• Rub 2 heaping tablespoons of Kosher salt over entire roast and especially rub it into the slits.
  • Place the meat back on bones and onto a plate.
  • Refrigerate the meat, uncovered, at least 24 hours and up to 96 hours.
  • Place the meat on the counter to rest for 2-3 hours so it takes the chill off.
  • Adjust the oven rack to a middle position and heat the oven to 200 degrees.
  • Heat oil in 12-inch skillet or dutch oven over high heat until smoking.
  • Sear sides, top and avoid the bottom of the roast where you removed the bones (reserving bone on the plate). Place meat back on rib bones, so bones fit where they were cut, and let cool for 10 minutes so you can touch it; tie meat to bones with 2 pieces of twine between the ribs.
  • Transfer the roast, fat side up, to a wire rack set in a rimmed baking sheet and season with pepper.
  • Mix the butter and garlic in a bowl, and rub it all over the meat.
  • Roast until meat registers 120 degrees, 3 1/2 to 4 1/2 hours.
  • Turn off the oven; leave the roast in oven, opening door as little as possible, until meat registers about 120 degrees for rare or about 125 degrees for medium-rare, 135-140° for medium, and 140-145°F for well done, 30 to 75 minutes longer.
  • Remove roast from oven (leave roast on baking sheet), tent loosely with aluminum foil, and let rest for at least 30 minutes and up to 75 minutes.
  • Adjust the oven rack about 8 inches from broiler element and heat broiler. Remove foil from the roast. Broil until top of roast is well browned and crisp, 2 to 8 minutes.
  • Transfer roast to carving board; cut twine and remove roast from ribs.
  • Slice meat into 3/4-inch-thick slices. Season with coarse salt to taste along with any drippings turned to gravy, and serve.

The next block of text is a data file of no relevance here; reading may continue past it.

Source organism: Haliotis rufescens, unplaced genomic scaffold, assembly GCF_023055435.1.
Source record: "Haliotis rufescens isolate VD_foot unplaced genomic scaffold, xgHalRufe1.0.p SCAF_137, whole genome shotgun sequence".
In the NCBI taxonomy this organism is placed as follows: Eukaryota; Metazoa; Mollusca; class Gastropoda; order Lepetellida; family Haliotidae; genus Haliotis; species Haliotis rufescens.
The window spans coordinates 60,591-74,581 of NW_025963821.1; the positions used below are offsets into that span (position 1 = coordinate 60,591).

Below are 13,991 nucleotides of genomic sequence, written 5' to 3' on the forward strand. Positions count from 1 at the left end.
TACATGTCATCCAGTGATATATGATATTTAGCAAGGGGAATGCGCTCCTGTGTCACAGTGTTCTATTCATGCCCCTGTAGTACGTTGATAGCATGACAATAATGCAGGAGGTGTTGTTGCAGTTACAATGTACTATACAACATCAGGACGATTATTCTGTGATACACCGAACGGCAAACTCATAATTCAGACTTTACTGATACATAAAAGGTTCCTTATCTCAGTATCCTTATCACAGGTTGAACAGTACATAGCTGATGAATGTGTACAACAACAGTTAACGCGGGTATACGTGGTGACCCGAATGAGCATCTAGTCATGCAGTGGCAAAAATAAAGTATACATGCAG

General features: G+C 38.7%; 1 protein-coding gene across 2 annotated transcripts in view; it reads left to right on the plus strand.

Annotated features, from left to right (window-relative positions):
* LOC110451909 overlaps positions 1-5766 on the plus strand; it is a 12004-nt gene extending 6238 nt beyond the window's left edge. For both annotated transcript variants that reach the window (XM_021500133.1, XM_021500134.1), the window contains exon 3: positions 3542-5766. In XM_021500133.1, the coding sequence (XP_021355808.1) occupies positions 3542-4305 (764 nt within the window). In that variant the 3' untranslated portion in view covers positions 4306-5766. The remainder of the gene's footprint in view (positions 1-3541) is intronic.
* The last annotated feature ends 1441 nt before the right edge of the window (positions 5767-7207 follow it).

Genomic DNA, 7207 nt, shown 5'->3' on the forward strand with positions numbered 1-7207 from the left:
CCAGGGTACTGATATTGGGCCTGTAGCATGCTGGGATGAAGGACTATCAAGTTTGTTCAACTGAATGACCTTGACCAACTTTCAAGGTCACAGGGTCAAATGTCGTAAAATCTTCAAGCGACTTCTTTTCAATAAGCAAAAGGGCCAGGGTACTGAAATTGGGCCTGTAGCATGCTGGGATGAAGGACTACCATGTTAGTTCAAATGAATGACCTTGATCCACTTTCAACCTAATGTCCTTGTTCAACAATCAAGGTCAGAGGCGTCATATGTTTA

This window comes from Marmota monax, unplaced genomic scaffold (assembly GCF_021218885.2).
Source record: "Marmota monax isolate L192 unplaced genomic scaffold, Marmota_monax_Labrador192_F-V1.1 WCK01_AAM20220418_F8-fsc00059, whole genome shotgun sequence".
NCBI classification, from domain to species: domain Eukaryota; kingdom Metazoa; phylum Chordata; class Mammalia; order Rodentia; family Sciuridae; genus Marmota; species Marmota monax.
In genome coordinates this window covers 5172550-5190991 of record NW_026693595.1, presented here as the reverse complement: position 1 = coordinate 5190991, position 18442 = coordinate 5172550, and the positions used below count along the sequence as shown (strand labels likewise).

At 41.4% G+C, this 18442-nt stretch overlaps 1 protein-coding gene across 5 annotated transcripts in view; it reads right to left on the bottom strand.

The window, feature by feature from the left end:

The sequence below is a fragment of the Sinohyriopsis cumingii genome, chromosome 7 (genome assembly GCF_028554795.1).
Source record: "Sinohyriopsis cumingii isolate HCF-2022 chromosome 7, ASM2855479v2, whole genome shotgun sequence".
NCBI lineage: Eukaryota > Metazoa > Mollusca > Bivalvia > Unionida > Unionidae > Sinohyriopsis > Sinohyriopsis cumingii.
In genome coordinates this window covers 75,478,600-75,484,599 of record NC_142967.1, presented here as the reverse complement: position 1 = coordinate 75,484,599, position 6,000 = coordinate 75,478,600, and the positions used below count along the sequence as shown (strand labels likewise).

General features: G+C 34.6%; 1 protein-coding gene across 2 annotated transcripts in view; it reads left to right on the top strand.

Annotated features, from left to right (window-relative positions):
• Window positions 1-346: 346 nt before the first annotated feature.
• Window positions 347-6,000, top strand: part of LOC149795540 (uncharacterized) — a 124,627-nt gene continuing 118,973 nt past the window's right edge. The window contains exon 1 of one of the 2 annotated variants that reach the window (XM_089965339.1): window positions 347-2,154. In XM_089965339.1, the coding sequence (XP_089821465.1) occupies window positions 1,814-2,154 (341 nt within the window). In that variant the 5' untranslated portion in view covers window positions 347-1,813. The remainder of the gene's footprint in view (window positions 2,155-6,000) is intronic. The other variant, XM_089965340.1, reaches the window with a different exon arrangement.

Video

Nutrition

Serving: 2slices | Calories: 2192kcal | Carbohydrates: 2g | Protein: 120g | Fat: 186g | Saturated Fat: 79g | Polyunsaturated Fat: 87g | Cholesterol: 470mg | Sodium: 2466mg | Fiber: 1g
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garlic prime rib on a platter

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Carrian Cheney

Lover of all things beautiful, good and delicious. Wife, mother, friend, foodie.

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28 comments on “The Absolute Best Prime Rib Recipe [+ Video]”

  1. Pingback: The Best Wine to Pair with Prime Rib (& a Delicious Recipe!) - Vino Del Vida

  2. Wow… ya I agree with Jeff. The similarities to Cook’s Illustrated is too close to be coincidence. There’s plagiarism going on here and that’s very much not alright. Credit should have been given and it most definitely was due. This is as bad as or worse than papers I’ve looked over coming from young students.

    In the blogosphere… credibility is one of the most important factors in determining success. Your credibility is now in jeopardy due to a silly recipe that could have easily been adapted as your own, but most importantly, properly sourced. Worse so, I notice you have a published book on Amazon… I sure hope there’s no instances like this in that. Shame on you.

    • Hi C,

      Thank you for your concern. I can understand that if you feel strongly about something you might want to stand up, say something and make sure you’re heard as clearly it’s something important to you. However, I assure you it’s not plagiarism. It’s the same recipe with the addition of garlic and fresh herbs that I learned in college, again in a later cooking class taken at a local high end grocery store and the same recipe found allllll over pinterest. Unfortunately prime rib is just one of those recipes that really can’t be cooked too many different ways. I’ve researched, taken courses, sat through classes and studied up on prime rib and aged beef (even a good steak is salted and left to sit in the fridge) and this is always the way it is done. However, if it makes you uncomfortable I can recommend other recipes to try. I didn’t love how they turned out as the meat wasn’t flavored well, but they were less of a hassle, which this is. Anyway, I hope you don’t mind me taking the time to respond, but integrity happens to be the one thing I’m really, really big on. Sadly food often has similar recipes, I’ll take the time to look their’s up and i assure you I’ll give it a try so I can understand where you’re coming from. Again, sorry if any offense was caused. Thanks.